Although no official reason has been given for the withdrawal, a source inside Hungary’s public broadcaster reportedly said they assumed hostility to the contest’s LGBT+ links were behind the decision.
One pro-government commentator described Eurovision as a “homosexual flotilla” and said the country’s mental health would be better if it did not join the competition.
A source inside MTVA, the Hungarian public broadcaster which typically hosts its own song contest where the winner goes on to represent the country at Eurovision, told The Guardian: “I was not surprised. It comes from the organisational culture of MTVA.”
Positive coverage of LGBT+ rights in the media was discouraged, they told the paper.
It comes after Hungarian website index.hu quoted public media sources speculating the country had withdrawn because Eurovision was considered “too gay”.
In a statement, MTVA told The Guardian: “Instead of taking part in the Eurovision Song Contest in 2020, we will support the valuable productions created by the talents of Hungarian pop music directly.”
The broadcaster announced last month the winner of its song contest would not go on to compete in Eurovision but would instead be given the chance to appear on domestic media shows and at festivals.
Hungary’s decision not to participate in Eurovision was then confirmed last week when the list of competing countries was published.
“I welcome the decision, including from a mental health perspective, that Hungary will not take part in the homosexual flotilla that this international song competition has been reduced to,” said Andras Bencsik, the editor of a pro-government magazine, said.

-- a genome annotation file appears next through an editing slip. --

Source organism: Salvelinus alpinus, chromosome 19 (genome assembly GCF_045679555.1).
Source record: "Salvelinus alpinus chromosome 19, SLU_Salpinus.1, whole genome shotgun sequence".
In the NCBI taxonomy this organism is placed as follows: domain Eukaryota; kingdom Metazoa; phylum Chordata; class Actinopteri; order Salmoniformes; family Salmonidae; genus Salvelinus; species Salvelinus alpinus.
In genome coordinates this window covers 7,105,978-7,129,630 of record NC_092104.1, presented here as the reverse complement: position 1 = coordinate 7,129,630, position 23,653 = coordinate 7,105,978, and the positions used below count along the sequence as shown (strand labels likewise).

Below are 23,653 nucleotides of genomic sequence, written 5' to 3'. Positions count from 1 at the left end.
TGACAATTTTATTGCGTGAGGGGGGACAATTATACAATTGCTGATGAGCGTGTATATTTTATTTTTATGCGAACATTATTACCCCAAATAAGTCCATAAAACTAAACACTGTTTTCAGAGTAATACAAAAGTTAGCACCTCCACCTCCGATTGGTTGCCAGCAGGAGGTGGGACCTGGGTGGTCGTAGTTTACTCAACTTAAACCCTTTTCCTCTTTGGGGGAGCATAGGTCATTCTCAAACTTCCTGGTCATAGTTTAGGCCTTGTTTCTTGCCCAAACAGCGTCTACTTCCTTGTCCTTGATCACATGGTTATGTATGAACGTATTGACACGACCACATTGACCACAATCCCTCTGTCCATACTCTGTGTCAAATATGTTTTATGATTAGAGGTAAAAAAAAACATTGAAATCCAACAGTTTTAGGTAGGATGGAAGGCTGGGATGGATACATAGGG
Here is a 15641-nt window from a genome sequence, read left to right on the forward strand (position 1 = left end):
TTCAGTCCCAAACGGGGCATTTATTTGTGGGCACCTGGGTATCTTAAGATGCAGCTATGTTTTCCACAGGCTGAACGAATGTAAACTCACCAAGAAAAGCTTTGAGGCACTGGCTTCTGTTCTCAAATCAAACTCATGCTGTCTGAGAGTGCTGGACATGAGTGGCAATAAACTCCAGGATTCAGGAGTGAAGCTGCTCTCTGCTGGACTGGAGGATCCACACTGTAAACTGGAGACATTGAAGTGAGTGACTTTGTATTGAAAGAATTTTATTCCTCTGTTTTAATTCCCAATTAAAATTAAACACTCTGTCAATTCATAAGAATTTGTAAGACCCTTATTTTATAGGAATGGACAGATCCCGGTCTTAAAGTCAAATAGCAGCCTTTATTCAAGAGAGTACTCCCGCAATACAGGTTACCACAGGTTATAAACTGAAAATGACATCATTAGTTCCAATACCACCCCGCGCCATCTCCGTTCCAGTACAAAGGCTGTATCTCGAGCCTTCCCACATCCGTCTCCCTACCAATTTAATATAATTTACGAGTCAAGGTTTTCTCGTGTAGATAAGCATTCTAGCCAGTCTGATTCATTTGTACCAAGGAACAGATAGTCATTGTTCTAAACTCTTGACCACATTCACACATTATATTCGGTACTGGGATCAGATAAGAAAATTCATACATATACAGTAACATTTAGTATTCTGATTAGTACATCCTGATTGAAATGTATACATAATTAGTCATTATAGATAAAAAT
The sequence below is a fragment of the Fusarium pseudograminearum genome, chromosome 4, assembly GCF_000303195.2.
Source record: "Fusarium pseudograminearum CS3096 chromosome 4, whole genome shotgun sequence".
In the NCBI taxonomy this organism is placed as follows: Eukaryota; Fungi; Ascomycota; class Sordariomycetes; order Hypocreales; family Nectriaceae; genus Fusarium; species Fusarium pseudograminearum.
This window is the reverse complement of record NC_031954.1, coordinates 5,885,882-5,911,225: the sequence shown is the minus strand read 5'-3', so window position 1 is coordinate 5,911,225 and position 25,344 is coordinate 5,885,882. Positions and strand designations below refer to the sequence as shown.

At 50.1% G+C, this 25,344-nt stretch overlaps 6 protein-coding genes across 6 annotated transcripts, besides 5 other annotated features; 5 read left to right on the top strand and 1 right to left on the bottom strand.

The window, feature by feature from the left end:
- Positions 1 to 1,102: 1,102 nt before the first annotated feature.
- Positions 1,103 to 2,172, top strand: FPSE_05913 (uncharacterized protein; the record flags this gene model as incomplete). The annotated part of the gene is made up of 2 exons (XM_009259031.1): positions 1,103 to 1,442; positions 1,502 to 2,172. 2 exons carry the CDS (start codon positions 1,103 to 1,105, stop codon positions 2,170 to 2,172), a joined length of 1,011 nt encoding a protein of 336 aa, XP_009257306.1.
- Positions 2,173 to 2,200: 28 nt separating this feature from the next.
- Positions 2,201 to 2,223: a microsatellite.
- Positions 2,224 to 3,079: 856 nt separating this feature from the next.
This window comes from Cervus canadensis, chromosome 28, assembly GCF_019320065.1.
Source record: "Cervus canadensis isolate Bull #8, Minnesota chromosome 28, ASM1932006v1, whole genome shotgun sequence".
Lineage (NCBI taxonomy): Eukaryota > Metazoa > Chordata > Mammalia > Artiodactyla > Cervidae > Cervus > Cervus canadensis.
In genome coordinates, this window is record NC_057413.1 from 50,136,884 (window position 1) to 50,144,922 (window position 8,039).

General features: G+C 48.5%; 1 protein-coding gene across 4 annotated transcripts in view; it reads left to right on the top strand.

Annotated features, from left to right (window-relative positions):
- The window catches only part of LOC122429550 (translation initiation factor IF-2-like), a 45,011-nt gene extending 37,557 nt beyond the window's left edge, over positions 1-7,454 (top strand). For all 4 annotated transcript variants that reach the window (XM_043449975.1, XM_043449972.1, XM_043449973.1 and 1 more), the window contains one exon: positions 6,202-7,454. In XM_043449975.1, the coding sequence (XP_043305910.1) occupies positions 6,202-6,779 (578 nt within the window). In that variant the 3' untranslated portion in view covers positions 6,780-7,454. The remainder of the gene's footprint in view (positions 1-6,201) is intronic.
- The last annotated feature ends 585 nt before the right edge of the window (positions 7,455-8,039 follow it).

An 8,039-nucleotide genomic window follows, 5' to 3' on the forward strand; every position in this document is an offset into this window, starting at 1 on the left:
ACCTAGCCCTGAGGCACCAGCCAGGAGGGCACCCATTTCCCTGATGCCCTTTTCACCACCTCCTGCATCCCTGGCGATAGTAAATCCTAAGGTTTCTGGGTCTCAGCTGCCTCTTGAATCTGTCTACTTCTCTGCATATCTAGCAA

“Many young people thought that this is something for people under 18, but at this event the destruction of public taste takes place with screaming transvestites and bearded women.”
Associates of Hungary’s prime minister, Viktor Orban, have gained control of a large swathe of the country’s media in recent years and his Fidesz party has taken control of state media.
The prime minister has launched a policy to promote traditional family values and boost birth rates, amid a rise in homophobia.
Register for free to continue reading
Registration is a free and easy way to support our truly independent journalism
By registering, you will also enjoy limited access to Premium articles, exclusive newsletters, commenting, and virtual events with our leading journalists
Already have an account? sign in
Join our new commenting forum
Join thought-provoking conversations, follow other Independent readers and see their replies